Pittsburgh’s Just Fern’s All the Space I’ve Taken Up reflects its creator’s feelings | Music | Pittsburgh | Pittsburgh City Paper


Pittsburgh’s Just Fern’s All the Space I’ve Taken Up reflects its creator’s feelings

“Nobody is going to look inside you for you.”


Fern Burgess, of Just Fern and Softgirl - PHOTO COURTESY OF AUDREY ROMERO
  • Photo courtesy of Audrey Romero
  • Fern Burgess, of Just Fern and Softgirl

The title of Just Fern’s full-length All the Space I’ve Taken Up can be traced to a single moment in Illinois, as she and her band lay in a Zen garden. 

“We were a little more than halfway through the tour. We’d played a show every night so far, and it was the first silence we’d had,” explains Fern Burgess, a Pittsburgh native who is also in Softgirl. “I was lying there, and I was thinking about all the space I’ve taken up, the space that I’m taking up now, and all the places I’ve been to, where I’ve been a body in space. You can’t even begin to visualize how that affects the world.” 

All the Space I’ve Taken Up is an album that reflects the feelings that had been swirling within Burgess, from 2015 to up to just a week before the album was released last November. As a result, it’s deeply personal — painfully sad at some moments (“Julian”) and bittersweet at others (“Let’s Rob A Bank”). There’s heartbreak and longing, loathing and self-destruction, dysphoria and self-love.

The music is packaged in bursts of catchy surf rock, psychedelic-tinged strolls and poppy melodies, all tethered together by Burgess’ appreciation of the Beach Boys and The Beatles, as well as an unbreakable punk spirit. 

“What blew me out of the water when I put out this record was how many people connected to the themes [of self-care, gender, inequality] and have told me that these songs have touched their lives and made them better,” Burgess says. “That’s nutbars! Like, that’s a level of influence I can’t even begin to understand.”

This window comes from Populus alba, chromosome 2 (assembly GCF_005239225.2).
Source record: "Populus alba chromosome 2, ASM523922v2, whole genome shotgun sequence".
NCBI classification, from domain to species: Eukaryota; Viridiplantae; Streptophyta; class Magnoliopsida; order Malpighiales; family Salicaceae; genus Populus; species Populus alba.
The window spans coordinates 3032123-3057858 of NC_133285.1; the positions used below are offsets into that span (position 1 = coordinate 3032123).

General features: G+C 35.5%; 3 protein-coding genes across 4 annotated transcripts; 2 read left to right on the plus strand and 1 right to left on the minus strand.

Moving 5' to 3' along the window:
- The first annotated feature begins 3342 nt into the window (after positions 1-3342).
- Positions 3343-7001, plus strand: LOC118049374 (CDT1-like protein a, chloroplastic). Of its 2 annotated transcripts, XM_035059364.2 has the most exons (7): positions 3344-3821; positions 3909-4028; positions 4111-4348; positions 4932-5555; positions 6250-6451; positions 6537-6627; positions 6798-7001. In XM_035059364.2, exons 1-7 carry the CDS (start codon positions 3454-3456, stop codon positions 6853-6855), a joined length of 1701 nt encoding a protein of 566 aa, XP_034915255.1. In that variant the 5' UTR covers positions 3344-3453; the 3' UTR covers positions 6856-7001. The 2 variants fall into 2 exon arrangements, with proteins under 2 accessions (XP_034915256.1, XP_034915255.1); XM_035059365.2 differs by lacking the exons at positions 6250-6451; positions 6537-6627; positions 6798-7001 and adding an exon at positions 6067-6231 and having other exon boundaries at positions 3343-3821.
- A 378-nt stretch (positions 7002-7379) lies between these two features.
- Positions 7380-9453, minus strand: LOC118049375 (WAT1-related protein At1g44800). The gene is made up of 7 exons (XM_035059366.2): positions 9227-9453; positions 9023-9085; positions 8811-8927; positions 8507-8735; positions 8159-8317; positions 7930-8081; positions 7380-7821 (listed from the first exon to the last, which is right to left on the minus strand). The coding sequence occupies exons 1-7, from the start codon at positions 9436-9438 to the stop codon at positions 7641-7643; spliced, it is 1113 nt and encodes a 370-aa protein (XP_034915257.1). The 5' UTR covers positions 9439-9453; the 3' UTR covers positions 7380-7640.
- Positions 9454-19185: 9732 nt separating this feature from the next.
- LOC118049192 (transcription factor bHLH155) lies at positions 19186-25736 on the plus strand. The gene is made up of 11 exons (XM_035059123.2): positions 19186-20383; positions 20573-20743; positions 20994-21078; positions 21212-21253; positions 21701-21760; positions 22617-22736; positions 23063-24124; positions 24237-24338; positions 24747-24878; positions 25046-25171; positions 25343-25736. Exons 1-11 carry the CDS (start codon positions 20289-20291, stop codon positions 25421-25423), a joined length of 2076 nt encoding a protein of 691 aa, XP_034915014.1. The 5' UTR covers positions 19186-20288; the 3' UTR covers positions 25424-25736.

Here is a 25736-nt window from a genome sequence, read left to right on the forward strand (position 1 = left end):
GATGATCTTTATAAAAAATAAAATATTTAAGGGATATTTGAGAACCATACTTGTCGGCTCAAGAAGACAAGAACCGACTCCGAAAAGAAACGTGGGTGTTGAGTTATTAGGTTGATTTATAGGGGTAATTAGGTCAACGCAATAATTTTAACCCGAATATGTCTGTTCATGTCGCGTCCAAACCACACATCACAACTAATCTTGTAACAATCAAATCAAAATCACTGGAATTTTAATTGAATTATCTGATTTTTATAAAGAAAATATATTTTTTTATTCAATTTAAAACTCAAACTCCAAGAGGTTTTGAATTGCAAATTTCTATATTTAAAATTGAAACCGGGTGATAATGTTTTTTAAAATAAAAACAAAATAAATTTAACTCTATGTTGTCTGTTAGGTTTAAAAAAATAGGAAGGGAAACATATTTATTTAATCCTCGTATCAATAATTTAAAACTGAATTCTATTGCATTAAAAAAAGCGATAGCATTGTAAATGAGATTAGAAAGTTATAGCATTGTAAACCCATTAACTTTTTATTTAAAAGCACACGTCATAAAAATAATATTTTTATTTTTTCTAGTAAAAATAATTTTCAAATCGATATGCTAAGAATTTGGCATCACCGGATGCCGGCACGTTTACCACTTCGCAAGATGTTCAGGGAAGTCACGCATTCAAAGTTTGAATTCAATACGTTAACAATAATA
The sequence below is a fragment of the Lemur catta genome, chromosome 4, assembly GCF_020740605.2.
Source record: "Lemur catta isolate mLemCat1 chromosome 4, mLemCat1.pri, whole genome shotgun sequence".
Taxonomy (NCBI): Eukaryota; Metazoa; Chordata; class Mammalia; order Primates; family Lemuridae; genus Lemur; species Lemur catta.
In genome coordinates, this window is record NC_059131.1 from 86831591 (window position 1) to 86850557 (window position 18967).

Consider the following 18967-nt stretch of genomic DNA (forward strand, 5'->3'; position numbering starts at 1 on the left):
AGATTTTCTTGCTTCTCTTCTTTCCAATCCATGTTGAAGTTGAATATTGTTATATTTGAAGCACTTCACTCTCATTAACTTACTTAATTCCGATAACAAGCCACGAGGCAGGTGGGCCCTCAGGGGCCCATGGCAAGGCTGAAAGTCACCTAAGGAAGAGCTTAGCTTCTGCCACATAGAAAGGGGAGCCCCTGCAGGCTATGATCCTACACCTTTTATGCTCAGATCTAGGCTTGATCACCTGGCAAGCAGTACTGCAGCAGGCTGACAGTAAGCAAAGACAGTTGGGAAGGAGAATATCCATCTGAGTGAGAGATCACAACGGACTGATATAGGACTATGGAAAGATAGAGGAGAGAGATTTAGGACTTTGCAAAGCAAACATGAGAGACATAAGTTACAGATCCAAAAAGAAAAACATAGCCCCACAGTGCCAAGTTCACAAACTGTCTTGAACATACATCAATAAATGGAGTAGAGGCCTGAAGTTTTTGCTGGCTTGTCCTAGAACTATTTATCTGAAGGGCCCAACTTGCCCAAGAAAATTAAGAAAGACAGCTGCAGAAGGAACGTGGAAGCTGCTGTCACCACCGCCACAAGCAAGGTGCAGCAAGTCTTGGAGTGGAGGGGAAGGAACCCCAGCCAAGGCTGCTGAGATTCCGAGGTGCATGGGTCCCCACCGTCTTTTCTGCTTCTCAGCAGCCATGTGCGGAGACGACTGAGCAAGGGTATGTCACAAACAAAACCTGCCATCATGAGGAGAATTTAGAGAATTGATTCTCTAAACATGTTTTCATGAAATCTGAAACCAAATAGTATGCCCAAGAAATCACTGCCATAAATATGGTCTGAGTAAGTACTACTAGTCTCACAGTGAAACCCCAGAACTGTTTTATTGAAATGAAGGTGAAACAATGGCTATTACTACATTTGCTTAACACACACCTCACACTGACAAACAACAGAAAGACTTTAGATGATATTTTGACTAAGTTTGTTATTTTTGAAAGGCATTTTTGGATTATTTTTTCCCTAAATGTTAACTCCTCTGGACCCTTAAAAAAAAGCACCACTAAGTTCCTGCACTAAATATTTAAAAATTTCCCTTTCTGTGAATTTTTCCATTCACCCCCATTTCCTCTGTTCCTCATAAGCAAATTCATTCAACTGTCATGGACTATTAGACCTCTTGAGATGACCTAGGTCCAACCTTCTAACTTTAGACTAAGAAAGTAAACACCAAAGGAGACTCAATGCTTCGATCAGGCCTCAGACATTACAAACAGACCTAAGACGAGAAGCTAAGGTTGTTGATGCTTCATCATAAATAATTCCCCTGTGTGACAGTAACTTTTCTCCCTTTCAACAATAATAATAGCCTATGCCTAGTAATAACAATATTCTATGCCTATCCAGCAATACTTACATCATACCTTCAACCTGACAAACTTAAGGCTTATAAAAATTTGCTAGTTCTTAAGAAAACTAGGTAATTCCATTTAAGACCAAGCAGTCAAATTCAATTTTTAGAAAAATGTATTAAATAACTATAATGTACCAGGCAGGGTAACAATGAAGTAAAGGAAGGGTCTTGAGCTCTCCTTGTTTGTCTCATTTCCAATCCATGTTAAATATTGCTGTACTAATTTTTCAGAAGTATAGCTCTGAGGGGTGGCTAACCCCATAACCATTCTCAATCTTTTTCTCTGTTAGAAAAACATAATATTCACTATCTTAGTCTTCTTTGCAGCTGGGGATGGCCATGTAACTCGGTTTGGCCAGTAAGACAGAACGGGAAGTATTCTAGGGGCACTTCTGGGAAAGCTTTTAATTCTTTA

The songs on the record reflect on and speak to struggles that Burgess has since moved past but nonetheless felt important to share.

“I think to make good art in any medium you have to look inside yourself, because nobody is going to look inside you for you,” says Burgess. “That’s how you discover things about yourself.” 

Burgess is committed to making vulnerable, honest art, but she says one of the darker songs on the record, “Julian,” did give her pause.

“I spent a good six months debating whether or not ‘Julian’ was going to be on there. I wrote it earlier [in 2017] about a version of myself that was really depressed three or four years ago. I wasn’t sure if it was too dark without a disclaimer that I don’t feel that way anymore,” she says. 

“I ended up leaving it on there, and that’s the song I get the most messages about.”

Now that the record has been out for a few months, Burgess is busy putting out music videos like the recently released self-directed and -edited video for “Ember,” as well as diving into writing new songs. 

“The songs I’m writing now explore my relationship with how I feel personally, and the things that I go through, and the world. That’s something I’ve never really written about before, so that’s been a learning experience,” says Burgess. 

“I’m really excited about it.” 

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